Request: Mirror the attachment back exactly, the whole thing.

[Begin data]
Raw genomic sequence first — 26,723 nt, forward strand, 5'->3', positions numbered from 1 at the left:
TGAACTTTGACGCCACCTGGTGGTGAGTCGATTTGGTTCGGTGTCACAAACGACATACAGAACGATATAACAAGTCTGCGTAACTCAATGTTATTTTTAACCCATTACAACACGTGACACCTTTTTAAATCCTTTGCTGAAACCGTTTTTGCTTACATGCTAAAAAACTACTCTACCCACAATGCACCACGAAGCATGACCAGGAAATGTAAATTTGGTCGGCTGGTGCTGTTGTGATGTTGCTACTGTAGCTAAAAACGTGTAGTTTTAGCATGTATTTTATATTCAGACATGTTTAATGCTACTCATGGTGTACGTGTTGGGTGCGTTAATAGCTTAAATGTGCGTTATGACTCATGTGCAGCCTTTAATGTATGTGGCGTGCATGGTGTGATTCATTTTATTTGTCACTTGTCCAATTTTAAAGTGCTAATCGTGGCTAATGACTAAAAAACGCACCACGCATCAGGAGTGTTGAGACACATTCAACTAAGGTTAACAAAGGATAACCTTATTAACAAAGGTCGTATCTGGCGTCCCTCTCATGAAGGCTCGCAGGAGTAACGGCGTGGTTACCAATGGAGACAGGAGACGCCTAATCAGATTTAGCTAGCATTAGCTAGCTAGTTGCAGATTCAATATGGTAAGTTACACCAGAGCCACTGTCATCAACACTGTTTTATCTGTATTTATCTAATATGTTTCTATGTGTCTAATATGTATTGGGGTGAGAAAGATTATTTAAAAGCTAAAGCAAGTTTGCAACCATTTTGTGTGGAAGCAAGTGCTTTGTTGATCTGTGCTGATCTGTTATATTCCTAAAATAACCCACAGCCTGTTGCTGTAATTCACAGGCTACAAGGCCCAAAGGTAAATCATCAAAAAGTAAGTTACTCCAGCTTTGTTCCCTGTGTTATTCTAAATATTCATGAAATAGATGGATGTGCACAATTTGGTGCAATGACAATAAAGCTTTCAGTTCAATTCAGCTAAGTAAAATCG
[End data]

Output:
Raw genomic sequence first — 26,723 nt, forward strand, 5'->3', positions numbered from 1 at the left:
TGAACTTTGACGCCACCTGGTGGTGAGTCGATTTGGTTCGGTGTCACAAACGACATACAGAACGATATAACAAGTCTGCGTAACTCAATGTTATTTTTAACCCATTACAACACGTGACACCTTTTTAAATCCTTTGCTGAAACCGTTTTTGCTTACATGCTAAAAAACTACTCTACCCACAATGCACCACGAAGCATGACCAGGAAATGTAAATTTGGTCGGCTGGTGCTGTTGTGATGTTGCTACTGTAGCTAAAAACGTGTAGTTTTAGCATGTATTTTATATTCAGACATGTTTAATGCTACTCATGGTGTACGTGTTGGGTGCGTTAATAGCTTAAATGTGCGTTATGACTCATGTGCAGCCTTTAATGTATGTGGCGTGCATGGTGTGATTCATTTTATTTGTCACTTGTCCAATTTTAAAGTGCTAATCGTGGCTAATGACTAAAAAACGCACCACGCATCAGGAGTGTTGAGACACATTCAACTAAGGTTAACAAAGGATAACCTTATTAACAAAGGTCGTATCTGGCGTCCCTCTCATGAAGGCTCGCAGGAGTAACGGCGTGGTTACCAATGGAGACAGGAGACGCCTAATCAGATTTAGCTAGCATTAGCTAGCTAGTTGCAGATTCAATATGGTAAGTTACACCAGAGCCACTGTCATCAACACTGTTTTATCTGTATTTATCTAATATGTTTCTATGTGTCTAATATGTATTGGGGTGAGAAAGATTATTTAAAAGCTAAAGCAAGTTTGCAACCATTTTGTGTGGAAGCAAGTGCTTTGTTGATCTGTGCTGATCTGTTATATTCCTAAAATAACCCACAGCCTGTTGCTGTAATTCACAGGCTACAAGGCCCAAAGGTAAATCATCAAAAAGTAAGTTACTCCAGCTTTGTTCCCTGTGTTATTCTAAATATTCATGAAATAGATGGATGTGCACAATTTGGTGCAATGACAATAAAGCTTTCAGTTCAATTCAGCTAAGTAAAATCG